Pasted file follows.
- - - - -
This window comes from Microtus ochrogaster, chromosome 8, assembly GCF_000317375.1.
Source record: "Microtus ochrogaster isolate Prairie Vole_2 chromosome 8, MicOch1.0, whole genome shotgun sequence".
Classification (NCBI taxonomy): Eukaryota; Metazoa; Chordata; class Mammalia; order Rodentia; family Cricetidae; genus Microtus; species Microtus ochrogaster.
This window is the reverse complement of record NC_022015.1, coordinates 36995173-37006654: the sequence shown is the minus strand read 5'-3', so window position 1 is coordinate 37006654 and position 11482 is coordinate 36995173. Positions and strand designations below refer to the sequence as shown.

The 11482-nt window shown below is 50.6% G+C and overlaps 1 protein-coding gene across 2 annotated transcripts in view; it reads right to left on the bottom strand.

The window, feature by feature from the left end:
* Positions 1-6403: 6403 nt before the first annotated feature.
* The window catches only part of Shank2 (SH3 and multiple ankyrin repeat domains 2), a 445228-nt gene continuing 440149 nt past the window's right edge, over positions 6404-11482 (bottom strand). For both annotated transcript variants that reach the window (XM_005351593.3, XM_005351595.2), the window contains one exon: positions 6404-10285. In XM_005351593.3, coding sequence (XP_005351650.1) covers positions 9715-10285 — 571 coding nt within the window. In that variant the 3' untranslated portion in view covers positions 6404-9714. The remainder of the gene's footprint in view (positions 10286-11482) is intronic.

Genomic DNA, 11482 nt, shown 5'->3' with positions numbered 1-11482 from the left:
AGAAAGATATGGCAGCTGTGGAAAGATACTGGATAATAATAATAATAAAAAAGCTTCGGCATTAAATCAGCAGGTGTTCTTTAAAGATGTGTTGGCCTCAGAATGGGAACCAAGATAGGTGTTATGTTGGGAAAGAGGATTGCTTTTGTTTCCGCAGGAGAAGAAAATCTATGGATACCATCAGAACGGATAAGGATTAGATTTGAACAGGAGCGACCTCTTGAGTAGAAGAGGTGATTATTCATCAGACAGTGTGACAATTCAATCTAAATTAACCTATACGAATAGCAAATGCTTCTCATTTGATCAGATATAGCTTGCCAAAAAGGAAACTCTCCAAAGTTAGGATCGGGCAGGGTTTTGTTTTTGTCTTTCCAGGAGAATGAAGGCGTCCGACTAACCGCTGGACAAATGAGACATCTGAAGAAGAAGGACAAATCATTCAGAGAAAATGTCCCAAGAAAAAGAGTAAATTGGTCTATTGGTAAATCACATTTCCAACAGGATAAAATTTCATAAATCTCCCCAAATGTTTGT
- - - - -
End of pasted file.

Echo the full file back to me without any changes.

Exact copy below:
This window comes from Microtus ochrogaster, chromosome 8, assembly GCF_000317375.1.
Source record: "Microtus ochrogaster isolate Prairie Vole_2 chromosome 8, MicOch1.0, whole genome shotgun sequence".
Classification (NCBI taxonomy): Eukaryota; Metazoa; Chordata; class Mammalia; order Rodentia; family Cricetidae; genus Microtus; species Microtus ochrogaster.
This window is the reverse complement of record NC_022015.1, coordinates 36995173-37006654: the sequence shown is the minus strand read 5'-3', so window position 1 is coordinate 37006654 and position 11482 is coordinate 36995173. Positions and strand designations below refer to the sequence as shown.

The 11482-nt window shown below is 50.6% G+C and overlaps 1 protein-coding gene across 2 annotated transcripts in view; it reads right to left on the bottom strand.

The window, feature by feature from the left end:
* Positions 1-6403: 6403 nt before the first annotated feature.
* The window catches only part of Shank2 (SH3 and multiple ankyrin repeat domains 2), a 445228-nt gene continuing 440149 nt past the window's right edge, over positions 6404-11482 (bottom strand). For both annotated transcript variants that reach the window (XM_005351593.3, XM_005351595.2), the window contains one exon: positions 6404-10285. In XM_005351593.3, coding sequence (XP_005351650.1) covers positions 9715-10285 — 571 coding nt within the window. In that variant the 3' untranslated portion in view covers positions 6404-9714. The remainder of the gene's footprint in view (positions 10286-11482) is intronic.

Genomic DNA, 11482 nt, shown 5'->3' with positions numbered 1-11482 from the left:
AGAAAGATATGGCAGCTGTGGAAAGATACTGGATAATAATAATAATAAAAAAGCTTCGGCATTAAATCAGCAGGTGTTCTTTAAAGATGTGTTGGCCTCAGAATGGGAACCAAGATAGGTGTTATGTTGGGAAAGAGGATTGCTTTTGTTTCCGCAGGAGAAGAAAATCTATGGATACCATCAGAACGGATAAGGATTAGATTTGAACAGGAGCGACCTCTTGAGTAGAAGAGGTGATTATTCATCAGACAGTGTGACAATTCAATCTAAATTAACCTATACGAATAGCAAATGCTTCTCATTTGATCAGATATAGCTTGCCAAAAAGGAAACTCTCCAAAGTTAGGATCGGGCAGGGTTTTGTTTTTGTCTTTCCAGGAGAATGAAGGCGTCCGACTAACCGCTGGACAAATGAGACATCTGAAGAAGAAGGACAAATCATTCAGAGAAAATGTCCCAAGAAAAAGAGTAAATTGGTCTATTGGTAAATCACATTTCCAACAGGATAAAATTTCATAAATCTCCCCAAATGTTTGT